Struggling to fall asleep after you climb into bed? If your body and your mind are keeping you awake, then just do what they want. This may mean forgetting about sleep in the interim and starting on something that would absolutely engage your entire mind. This does not necessarily mean jumping back into work mode or focusing on being productive. Perhaps all you really need at that time is a good yoga session, listening to calm and relaxing music, digging into positive literature, or just something that will help you grind an edge. For example, some people may take to cleaning or putting clothes away, etc. What is not advised is something that would stimulate you too much. This means stay away from things like caffeine, vigorous exercise, or consuming toxic content. These things will only make your sleep situation worse.

Keep Sleep in Mind

Even though you may get up and do something to calm your mind, you have to be ready to hit the bed as soon as you can work yourself back into sleep. Take advantage of every instance when you start to feel tired again or are no longer opposed to lying down and getting some rest. When in bed, keep the meditative state going. If you have any practice with meditation, you can control your breath and thereby control your mood. To relax while breathing, you also want to make sure you engage your abdomen and not merely your upper respiratory system.

Preventing Symptoms from Occurring and Reoccurring

Many individuals who experience nocturnal panic attacks worry about another panic attack that lands them in a vicious cycle that validates itself repeatedly. All of a sudden, they go from having panic attacks to also being insomniacs. This leads to the common question of whether you can take steps to prevent the symptoms from materializing. Here are some practices that can help reduce the chance of you having nighttime panic attacks.

Focus On Building Good Sleeping Habits

The habits you have when you go to sleep make a huge difference in your stress levels and relaxation while sleeping. To build good sleep habits, you need to give yourself plenty of time to get ready for bed and budget for the time you will take to fall asleep. When you give yourself just enough time in the bed to get 7 hours, any difficulty in falling asleep will elevate your stress levels, which could potentially trigger another attack. This is especially true if you keep looking at the clock looking at all the more time left to sleep before you have to get up with your alarm. To avoid this, give yourself enough time so you can stay relaxed in bed.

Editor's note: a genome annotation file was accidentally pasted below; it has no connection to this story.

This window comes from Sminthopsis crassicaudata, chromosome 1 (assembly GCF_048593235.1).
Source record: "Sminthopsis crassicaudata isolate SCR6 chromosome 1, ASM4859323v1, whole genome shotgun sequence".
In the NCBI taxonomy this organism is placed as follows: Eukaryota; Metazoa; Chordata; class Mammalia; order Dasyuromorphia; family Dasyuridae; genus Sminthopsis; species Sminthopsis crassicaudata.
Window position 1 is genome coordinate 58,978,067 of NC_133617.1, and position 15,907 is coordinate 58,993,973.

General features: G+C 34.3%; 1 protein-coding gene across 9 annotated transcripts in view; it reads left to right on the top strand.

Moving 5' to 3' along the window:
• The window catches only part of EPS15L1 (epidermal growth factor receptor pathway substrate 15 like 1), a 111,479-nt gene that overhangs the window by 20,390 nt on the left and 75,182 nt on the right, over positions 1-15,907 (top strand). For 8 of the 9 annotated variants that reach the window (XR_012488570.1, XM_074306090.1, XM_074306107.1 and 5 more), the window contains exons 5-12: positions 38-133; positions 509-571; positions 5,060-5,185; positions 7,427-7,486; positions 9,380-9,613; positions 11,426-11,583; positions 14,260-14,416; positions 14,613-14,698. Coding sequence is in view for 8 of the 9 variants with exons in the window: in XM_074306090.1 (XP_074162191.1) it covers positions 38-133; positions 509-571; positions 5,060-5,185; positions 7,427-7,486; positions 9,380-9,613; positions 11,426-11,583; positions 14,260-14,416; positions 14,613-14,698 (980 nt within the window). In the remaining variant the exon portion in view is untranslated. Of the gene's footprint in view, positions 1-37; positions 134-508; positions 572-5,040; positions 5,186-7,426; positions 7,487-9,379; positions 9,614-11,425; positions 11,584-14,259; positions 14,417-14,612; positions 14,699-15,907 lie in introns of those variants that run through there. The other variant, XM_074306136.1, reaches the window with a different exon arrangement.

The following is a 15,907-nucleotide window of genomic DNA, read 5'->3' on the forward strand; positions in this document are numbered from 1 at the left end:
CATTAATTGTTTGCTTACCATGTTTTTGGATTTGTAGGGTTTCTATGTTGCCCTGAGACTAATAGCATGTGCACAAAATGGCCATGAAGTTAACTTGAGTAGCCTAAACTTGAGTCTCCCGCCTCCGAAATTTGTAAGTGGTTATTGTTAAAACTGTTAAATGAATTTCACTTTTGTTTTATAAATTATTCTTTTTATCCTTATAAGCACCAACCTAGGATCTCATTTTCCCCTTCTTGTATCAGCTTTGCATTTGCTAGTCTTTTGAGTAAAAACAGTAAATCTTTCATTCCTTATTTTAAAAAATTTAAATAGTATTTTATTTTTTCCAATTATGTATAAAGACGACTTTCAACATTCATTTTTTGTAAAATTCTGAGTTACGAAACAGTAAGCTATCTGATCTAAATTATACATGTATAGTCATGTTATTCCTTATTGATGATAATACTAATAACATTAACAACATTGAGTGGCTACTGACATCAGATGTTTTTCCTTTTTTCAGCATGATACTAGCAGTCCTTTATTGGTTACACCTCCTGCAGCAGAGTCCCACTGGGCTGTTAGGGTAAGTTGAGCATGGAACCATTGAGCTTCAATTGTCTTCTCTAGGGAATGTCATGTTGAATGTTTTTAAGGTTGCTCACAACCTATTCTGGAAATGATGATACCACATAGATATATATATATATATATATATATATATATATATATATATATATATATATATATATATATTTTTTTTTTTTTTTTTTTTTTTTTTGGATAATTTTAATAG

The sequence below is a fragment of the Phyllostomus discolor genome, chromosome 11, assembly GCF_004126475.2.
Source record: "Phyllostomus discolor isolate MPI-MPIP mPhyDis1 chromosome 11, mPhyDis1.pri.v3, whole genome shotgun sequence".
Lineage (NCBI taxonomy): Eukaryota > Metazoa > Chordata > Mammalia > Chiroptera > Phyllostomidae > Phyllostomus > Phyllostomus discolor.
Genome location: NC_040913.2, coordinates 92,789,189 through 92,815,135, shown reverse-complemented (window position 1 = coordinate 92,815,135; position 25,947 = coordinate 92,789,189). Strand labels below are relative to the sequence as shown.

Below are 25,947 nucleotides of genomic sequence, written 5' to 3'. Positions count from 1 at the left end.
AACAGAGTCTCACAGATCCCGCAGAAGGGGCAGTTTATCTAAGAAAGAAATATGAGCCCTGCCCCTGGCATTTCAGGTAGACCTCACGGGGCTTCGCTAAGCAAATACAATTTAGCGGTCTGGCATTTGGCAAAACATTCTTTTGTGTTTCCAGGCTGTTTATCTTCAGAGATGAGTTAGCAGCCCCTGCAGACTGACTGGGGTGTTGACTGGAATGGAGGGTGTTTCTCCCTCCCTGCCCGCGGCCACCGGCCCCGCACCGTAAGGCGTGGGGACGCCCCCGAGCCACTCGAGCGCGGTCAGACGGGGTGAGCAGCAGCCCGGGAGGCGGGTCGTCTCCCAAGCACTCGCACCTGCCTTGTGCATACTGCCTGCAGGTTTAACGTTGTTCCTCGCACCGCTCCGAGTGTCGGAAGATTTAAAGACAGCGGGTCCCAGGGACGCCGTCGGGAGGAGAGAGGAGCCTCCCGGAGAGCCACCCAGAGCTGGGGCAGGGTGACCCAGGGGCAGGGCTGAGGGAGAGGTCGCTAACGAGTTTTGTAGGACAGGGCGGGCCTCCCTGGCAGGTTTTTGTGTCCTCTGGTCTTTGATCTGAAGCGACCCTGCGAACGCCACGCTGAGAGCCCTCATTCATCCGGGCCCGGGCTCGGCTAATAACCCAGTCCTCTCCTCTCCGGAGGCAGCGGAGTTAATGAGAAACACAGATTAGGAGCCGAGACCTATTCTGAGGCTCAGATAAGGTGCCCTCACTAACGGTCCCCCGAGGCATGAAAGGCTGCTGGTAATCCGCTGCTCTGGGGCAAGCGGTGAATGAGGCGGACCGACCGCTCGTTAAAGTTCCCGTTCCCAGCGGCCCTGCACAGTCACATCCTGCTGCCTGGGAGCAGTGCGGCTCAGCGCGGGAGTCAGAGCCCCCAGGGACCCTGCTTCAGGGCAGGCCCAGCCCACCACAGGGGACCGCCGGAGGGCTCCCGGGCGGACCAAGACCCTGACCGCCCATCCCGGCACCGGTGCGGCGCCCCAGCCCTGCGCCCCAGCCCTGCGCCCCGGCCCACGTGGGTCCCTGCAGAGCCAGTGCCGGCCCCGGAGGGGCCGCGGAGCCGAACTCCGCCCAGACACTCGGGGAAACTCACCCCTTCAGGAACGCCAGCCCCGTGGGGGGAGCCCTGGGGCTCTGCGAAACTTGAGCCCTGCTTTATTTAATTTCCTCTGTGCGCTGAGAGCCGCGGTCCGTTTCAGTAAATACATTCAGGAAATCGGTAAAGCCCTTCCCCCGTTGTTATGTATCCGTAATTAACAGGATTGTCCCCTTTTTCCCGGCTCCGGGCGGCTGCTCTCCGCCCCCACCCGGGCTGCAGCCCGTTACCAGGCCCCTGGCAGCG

Reduce Your Overall Stress and Anxiety

When it comes to preventing nighttime panic attacks, you want to reduce stress and anxiety in every aspect of life.  Not only will that positively affect your sleeping habit, but you would also have aggressively taken out a few different reasons to worry. For example, do not wait until the last day to accomplish something that needs to be done anyway. Likewise, make sure to negotiate for enough time to get your work done. You are actively trying to thwart what could generate more anxiety in your life, eventually leading to an anxiety attack in sleep.

Improve the Quality of Your Sleep

Making an extra effort to get good quality sleep is important in keeping your body relaxed while sleeping. Essentially this means riding over your anxiety. A strong sleep routine and your commitment to it may mean the difference between waking up and barely remembering the nightmare you had the night before. One option could be a fixed sleep routine with set times for getting to bed, finishing up with stimulating activity, or negotiating certain cravings. You could also have a bedtime habit that will allow you to tell your system it is time to start winding down from the inside. You absolutely do not want to engage in caffeine, alcohol, or sugar for hours before its bedtime. They will interact with your central nervous system, activating it and depressing it at will when you want it to be dictated as per your conscious decision-making.

Turn Off the Screens

Unbelievably, we are more isolated than ever in this age of information. Given the amount of time we spend interacting with these gadgets, we may develop vices like screen addiction that may again affect your sleep quality. Far too many of us want to take our gadgets to bed to check on our notifications one last time. Professionals recommend putting these devices away between a half-hour and an hour before you hit bedtime to protect against panic attacks while sleeping. Otherwise, you may find yourself over-stimulated. On the other hand, a book or a magazine may have a reverse impact, and they are generally recommended across the board as a good activity before bed.

You are Not Alone

Dealing with sleep panic disorder can be scary, but you do not have to go through it alone. Working with a licensed counselor can help you get the root cause of your anxiety. Likewise, talking to your medical doctor can determine if the situation is serious enough to warrant medication of any kind. If you believe you exhibit a few of the symptoms discussed above, you can take this free sleep test to evaluate the nature of your sleep disturbances (or nightly panic attacks).